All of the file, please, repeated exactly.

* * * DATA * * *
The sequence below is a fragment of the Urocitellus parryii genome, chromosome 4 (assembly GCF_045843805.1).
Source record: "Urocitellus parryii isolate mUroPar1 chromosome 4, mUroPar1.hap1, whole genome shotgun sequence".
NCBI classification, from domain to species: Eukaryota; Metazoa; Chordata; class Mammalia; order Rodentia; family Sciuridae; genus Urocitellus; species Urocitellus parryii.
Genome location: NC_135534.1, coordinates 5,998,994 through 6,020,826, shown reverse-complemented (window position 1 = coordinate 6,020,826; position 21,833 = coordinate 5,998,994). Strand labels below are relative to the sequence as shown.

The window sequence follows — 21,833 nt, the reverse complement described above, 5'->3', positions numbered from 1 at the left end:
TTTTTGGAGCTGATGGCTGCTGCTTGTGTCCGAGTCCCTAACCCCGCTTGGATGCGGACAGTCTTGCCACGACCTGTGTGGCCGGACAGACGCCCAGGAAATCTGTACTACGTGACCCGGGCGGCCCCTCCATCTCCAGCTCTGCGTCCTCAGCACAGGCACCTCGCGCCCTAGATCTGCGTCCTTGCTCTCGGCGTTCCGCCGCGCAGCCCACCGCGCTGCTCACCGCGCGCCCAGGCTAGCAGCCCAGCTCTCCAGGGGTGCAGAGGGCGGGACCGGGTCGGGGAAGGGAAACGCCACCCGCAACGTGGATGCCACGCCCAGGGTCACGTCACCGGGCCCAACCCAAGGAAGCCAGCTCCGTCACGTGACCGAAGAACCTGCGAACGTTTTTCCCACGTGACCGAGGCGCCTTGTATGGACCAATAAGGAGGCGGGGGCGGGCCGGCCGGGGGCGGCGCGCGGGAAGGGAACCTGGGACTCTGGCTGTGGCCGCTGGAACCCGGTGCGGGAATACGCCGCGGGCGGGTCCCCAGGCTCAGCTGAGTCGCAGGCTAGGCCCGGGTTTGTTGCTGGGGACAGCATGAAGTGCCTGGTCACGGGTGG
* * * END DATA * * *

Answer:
The sequence below is a fragment of the Urocitellus parryii genome, chromosome 4 (assembly GCF_045843805.1).
Source record: "Urocitellus parryii isolate mUroPar1 chromosome 4, mUroPar1.hap1, whole genome shotgun sequence".
NCBI classification, from domain to species: Eukaryota; Metazoa; Chordata; class Mammalia; order Rodentia; family Sciuridae; genus Urocitellus; species Urocitellus parryii.
Genome location: NC_135534.1, coordinates 5,998,994 through 6,020,826, shown reverse-complemented (window position 1 = coordinate 6,020,826; position 21,833 = coordinate 5,998,994). Strand labels below are relative to the sequence as shown.

The window sequence follows — 21,833 nt, the reverse complement described above, 5'->3', positions numbered from 1 at the left end:
TTTTTGGAGCTGATGGCTGCTGCTTGTGTCCGAGTCCCTAACCCCGCTTGGATGCGGACAGTCTTGCCACGACCTGTGTGGCCGGACAGACGCCCAGGAAATCTGTACTACGTGACCCGGGCGGCCCCTCCATCTCCAGCTCTGCGTCCTCAGCACAGGCACCTCGCGCCCTAGATCTGCGTCCTTGCTCTCGGCGTTCCGCCGCGCAGCCCACCGCGCTGCTCACCGCGCGCCCAGGCTAGCAGCCCAGCTCTCCAGGGGTGCAGAGGGCGGGACCGGGTCGGGGAAGGGAAACGCCACCCGCAACGTGGATGCCACGCCCAGGGTCACGTCACCGGGCCCAACCCAAGGAAGCCAGCTCCGTCACGTGACCGAAGAACCTGCGAACGTTTTTCCCACGTGACCGAGGCGCCTTGTATGGACCAATAAGGAGGCGGGGGCGGGCCGGCCGGGGGCGGCGCGCGGGAAGGGAACCTGGGACTCTGGCTGTGGCCGCTGGAACCCGGTGCGGGAATACGCCGCGGGCGGGTCCCCAGGCTCAGCTGAGTCGCAGGCTAGGCCCGGGTTTGTTGCTGGGGACAGCATGAAGTGCCTGGTCACGGGTGG